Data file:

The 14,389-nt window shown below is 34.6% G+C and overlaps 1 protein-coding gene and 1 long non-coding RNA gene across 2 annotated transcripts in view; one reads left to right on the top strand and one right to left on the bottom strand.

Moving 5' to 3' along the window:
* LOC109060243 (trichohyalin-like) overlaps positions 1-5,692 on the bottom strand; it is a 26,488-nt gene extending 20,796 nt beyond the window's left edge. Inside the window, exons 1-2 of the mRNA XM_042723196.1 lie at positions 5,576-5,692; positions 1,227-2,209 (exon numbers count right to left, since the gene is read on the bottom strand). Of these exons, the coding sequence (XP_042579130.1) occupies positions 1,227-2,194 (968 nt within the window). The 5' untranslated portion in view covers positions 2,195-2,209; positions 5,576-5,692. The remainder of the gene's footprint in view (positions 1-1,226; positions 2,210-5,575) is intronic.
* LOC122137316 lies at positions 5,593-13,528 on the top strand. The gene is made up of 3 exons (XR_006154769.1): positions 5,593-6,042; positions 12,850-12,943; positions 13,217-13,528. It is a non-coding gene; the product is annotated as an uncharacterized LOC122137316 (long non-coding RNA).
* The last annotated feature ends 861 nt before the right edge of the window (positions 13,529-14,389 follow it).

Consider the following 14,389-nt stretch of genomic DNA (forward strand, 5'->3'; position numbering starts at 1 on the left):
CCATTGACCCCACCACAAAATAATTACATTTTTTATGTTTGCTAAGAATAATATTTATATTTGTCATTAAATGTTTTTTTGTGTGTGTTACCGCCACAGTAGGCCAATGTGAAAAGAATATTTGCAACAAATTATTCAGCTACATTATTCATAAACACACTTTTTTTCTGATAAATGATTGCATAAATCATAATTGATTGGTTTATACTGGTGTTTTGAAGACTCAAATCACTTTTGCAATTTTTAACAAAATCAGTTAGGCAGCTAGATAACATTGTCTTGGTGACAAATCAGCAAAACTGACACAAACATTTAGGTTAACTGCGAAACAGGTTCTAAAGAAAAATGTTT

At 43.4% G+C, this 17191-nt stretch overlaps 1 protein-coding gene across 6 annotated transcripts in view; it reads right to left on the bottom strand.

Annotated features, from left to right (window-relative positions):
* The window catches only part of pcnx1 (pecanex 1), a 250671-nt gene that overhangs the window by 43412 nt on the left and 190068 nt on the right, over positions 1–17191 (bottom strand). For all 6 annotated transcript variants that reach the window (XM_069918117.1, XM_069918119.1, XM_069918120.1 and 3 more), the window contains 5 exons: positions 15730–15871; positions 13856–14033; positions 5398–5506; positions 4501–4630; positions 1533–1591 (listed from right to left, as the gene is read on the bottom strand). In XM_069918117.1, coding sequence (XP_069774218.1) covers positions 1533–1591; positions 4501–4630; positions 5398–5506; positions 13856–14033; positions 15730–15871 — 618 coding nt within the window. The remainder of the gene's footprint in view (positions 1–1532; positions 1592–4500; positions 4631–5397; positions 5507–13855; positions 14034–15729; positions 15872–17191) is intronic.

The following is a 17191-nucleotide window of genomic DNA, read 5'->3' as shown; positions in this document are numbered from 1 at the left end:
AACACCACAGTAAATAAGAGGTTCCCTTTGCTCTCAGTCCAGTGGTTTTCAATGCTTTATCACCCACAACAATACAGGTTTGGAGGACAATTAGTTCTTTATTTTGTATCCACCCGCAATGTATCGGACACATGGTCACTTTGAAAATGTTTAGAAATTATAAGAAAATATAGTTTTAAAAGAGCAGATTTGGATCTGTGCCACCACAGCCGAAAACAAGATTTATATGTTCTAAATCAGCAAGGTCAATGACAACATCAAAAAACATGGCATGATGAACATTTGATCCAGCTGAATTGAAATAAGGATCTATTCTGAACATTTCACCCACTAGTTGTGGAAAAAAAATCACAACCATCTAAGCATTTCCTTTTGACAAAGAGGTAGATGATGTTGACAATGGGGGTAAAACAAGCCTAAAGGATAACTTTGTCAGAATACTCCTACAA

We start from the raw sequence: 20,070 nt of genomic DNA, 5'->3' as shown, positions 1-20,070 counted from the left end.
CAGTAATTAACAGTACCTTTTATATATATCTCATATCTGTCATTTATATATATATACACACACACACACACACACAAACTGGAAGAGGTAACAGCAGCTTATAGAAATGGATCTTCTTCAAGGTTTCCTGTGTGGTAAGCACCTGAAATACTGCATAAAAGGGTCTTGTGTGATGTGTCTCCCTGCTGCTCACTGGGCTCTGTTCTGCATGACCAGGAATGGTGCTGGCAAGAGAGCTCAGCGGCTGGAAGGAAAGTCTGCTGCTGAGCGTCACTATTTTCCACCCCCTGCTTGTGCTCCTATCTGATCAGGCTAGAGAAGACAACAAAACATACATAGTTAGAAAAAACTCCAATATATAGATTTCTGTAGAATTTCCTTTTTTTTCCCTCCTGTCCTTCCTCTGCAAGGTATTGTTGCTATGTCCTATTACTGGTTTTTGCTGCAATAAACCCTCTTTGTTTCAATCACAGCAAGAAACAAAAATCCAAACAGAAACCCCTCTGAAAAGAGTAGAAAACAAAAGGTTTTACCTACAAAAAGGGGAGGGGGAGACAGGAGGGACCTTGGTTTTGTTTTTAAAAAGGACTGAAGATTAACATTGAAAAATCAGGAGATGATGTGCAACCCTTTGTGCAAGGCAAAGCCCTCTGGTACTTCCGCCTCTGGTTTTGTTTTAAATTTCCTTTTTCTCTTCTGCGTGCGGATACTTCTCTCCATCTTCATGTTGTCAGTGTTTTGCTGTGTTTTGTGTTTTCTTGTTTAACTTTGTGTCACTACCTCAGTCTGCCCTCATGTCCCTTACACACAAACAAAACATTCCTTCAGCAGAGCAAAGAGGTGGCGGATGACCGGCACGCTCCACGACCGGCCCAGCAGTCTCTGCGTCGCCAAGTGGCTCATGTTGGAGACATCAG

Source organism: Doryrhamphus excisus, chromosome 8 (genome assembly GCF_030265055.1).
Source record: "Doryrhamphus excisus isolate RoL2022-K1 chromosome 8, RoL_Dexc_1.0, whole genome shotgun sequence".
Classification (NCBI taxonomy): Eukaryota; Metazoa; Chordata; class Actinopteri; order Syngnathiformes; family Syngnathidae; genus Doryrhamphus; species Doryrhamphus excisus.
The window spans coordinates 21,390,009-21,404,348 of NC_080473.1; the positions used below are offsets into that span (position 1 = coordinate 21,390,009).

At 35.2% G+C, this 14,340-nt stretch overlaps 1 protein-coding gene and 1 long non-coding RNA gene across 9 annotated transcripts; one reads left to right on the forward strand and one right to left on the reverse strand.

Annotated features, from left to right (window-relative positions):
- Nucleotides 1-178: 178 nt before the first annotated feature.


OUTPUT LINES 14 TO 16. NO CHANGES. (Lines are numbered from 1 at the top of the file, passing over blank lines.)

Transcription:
CAGTAATTAACAGTACCTTTTATATATATCTCATATCTGTCATTTATATATATATACACACACACACACACACACAAACTGGAAGAGGTAACAGCAGCTTATAGAAATGGATCTTCTTCAAGGTTTCCTGTGTGGTAAGCACCTGAAATACTGCATAAAAGGGTCTTGTGTGATGTGTCTCCCTGCTGCTCACTGGGCTCTGTTCTGCATGACCAGGAATGGTGCTGGCAAGAGAGCTCAGCGGCTGGAAGGAAAGTCTGCTGCTGAGCGTCACTATTTTCCACCCCCTGCTTGTGCTCCTATCTGATCAGGCTAGAGAAGACAACAAAACATACATAGTTAGAAAAAACTCCAATATATAGATTTCTGTAGAATTTCCTTTTTTTTCCCTCCTGTCCTTCCTCTGCAAGGTATTGTTGCTATGTCCTATTACTGGTTTTTGCTGCAATAAACCCTCTTTGTTTCAATCACAGCAAGAAACAAAAATCCAAACAGAAACCCCTCTGAAAAGAGTAGAAAACAAAAGGTTTTACCTACAAAAAGGGGAGGGGGAGACAGGAGGGACCTTGGTTTTGTTTTTAAAAAGGACTGAAGATTAACATTGAAAAATCAGGAGATGATGTGCAACCCTTTGTGCAAGGCAAAGCCCTCTGGTACTTCCGCCTCTGGTTTTGTTTTAAATTTCCTTTTTCTCTTCTGCGTGCGGATACTTCTCTCCATCTTCATGTTGTCAGTGTTTTGCTGTGTTTTGTGTTTTCTTGTTTAACTTTGTGTCACTACCTCAGTCTGCCCTCATGTCCCTTACACACAAACAAAACATTCCTTCAGCAGAGCAAAGAGGTGGCGGATGACCGGCACGCTCCACGACCGGCCCAGCAGTCTCTGCGTCGCCAAGTGGCTCATGTTGGAGACATCAG

Source organism: Doryrhamphus excisus, chromosome 8 (genome assembly GCF_030265055.1).
Source record: "Doryrhamphus excisus isolate RoL2022-K1 chromosome 8, RoL_Dexc_1.0, whole genome shotgun sequence".